CMO training for the Olympics by flipping burgers, cleaning toilets

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[Shanghai, China] Dressed in a stylish suit and toting a cherry-patterned Louis Vuitton handbag, Shantel Wong looks very out of place when she strolls behind the counter at one of the 668 McDonald's restaurants scattered around mainland China.

But Ms. Wong, 42, a cheerful, outgoing Hong Kong native, couldn't be happier about the prospect of spending the next nine months filling lunch orders, flipping burgers, even cleaning toilets. It's all part a tailor-made, fast-track management program to teach her the ropes about restaurant operations, a necessary step for her new position as the burger chain's general manager for the 2008 Olympic Games in Beijing.

Even though those Games are still about 1,000 days away, excitement is mounting, particularly in China, which is using the global sports event as a stage to formalize its debut as a modern, powerful nation: "The Olympic Games in Athens, Greece, in 2004 were about sports. The 2008 Games in Beijing will be about China," said Scott Kronick, Beijing-based president of WPP Group's Ogilvy PR division in China.

Multinational marketers like McDonald's are equally enthusiastic about being part of an Olympic event taking shape at the same time China's economy is soaring.


"The values we believe in at McDonald's, like teamwork and excellence, these are Olympic themes, too. The Games also fit with our strategy of connecting with customers through areas that are relevant to them like sports, music, fashion and entertainment. Our customers expect us to support the world's premier sporting event," said Ms. Wong, who managed McDonald's marketing in China for the past four years, most recently as chief marketing officer.

Ever since McDonald's first stepped into the Olympic arena back in 1968, when it airlifted burgers and French fries to homesick Americans competing in Grenoble, France, it has used the event not only as a marketing platform, but also as a way to build revenue and teamwork. Elite McDonald's staff from around the world serve athletes, spectators and journalists at dozens of packed outlets in and around the Olympic Village and event venues.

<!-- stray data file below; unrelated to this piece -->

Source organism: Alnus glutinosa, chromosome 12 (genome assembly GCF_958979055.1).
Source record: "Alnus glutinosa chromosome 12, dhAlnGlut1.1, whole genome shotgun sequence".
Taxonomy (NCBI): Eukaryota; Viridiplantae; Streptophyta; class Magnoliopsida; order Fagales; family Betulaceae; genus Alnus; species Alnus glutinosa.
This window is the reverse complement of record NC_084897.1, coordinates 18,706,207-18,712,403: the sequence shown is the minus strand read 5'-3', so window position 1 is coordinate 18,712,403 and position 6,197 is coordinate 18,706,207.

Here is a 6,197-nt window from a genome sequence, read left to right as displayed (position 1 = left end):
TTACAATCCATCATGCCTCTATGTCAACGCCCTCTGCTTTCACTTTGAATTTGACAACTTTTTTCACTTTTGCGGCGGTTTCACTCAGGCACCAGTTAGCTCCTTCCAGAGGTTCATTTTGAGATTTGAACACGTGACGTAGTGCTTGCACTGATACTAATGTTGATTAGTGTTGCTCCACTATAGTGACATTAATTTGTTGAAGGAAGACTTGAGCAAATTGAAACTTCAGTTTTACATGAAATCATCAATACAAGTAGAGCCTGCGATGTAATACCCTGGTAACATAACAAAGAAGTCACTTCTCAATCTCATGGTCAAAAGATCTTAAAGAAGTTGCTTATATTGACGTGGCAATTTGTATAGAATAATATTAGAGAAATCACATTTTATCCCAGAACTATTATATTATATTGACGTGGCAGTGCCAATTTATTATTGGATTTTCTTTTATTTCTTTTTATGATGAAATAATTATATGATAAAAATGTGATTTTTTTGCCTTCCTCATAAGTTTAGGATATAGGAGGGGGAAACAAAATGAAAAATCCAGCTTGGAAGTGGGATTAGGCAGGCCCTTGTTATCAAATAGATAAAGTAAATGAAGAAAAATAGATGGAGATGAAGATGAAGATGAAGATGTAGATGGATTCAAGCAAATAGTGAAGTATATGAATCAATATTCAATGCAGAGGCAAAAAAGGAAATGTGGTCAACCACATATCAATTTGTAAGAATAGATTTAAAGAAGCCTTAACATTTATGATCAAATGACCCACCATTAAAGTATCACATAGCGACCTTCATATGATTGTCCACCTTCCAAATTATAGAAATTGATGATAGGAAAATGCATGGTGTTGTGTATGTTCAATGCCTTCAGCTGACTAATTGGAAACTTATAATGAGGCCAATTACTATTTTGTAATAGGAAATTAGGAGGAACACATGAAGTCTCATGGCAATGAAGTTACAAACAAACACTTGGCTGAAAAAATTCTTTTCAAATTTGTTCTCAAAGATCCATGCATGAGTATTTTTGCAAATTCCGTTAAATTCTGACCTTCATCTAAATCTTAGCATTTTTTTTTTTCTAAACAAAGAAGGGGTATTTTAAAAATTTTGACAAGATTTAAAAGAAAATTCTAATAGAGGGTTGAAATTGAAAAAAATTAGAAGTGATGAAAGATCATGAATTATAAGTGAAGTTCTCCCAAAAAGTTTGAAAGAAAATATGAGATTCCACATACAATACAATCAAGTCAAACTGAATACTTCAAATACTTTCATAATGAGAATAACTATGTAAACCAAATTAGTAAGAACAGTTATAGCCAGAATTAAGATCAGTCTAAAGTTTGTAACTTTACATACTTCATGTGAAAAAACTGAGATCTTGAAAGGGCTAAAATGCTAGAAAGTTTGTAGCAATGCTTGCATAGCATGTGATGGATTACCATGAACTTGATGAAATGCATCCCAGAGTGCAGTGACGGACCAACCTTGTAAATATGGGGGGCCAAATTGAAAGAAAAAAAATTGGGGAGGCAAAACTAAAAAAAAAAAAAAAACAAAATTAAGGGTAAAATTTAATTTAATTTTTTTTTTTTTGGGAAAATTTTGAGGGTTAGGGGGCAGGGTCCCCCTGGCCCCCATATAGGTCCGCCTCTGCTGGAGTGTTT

"This is a very important Olympic Games for the whole McDonald's system. There is much room for growth in China, it presents a very big opportunity," said Jackie Woodward, VP-global brand business in Oakbrook, Ill., one of the execs who tapped Ms. Wong to head up the company's Olympic platform for the 2008 Games.

Ms. Wong has transformed McDonald's image there from an American icon to a fun, local hangout, in part through an innovative adaptation of the global "I'm lovin' it" campaign.

For example, local counter staff in the mainland proudly greet customers with a unique McDonald's hand signal (outstretched thumb, pinkie and forefinger) and, during slow periods, even perform a special dance for customers. Some of the campaign touches have been incorporated in other Asian markets such as Singapore and South Korea.


"She was an obvious choice. Shantel has not only helped manage our brand in China, she has also been a global thought leader at McDonald's over the past couple of years and these Olympics require a special ability to apply a global strategic perspective," Ms. Woodward said.

Ms. Wong joined the company as Hong Kong marketing manager in 1995, following advertising jobs at WPP shops JWT and Ogilvy & Mather and a stint at Nestle. She was promoted to marketing director in 1998, and quickly earned international attention when a McDonald's promotion featuring the Peanuts character Snoopy gripped Hong Kong.

As part of her promotion, Ms. Wong has relocated to Shanghai from Hong Kong along with her husband, Mike Wong-who was managing director of Interpublic Group of Cos.' McCann-Erickson, Hong Kong and will now set up a China operation for an independent Asian marketing consultancy, Eight Partnership-and their two young children.

Just Asking

What's on her agenda for next year? Only to develop McDonald's sales and marketing platform in the build up to perhaps the most-commercialized Olympic Games in history. Oh, and also survive a fast-track, nine-month long management program flipping burgers at McDonald's restaurants across China.

So what's her favorite Olympic sport? Diving and swimming

How often does she eat at McDonald's? Once a week

What does she eat? Spicy chicken wings, only available in mainland China

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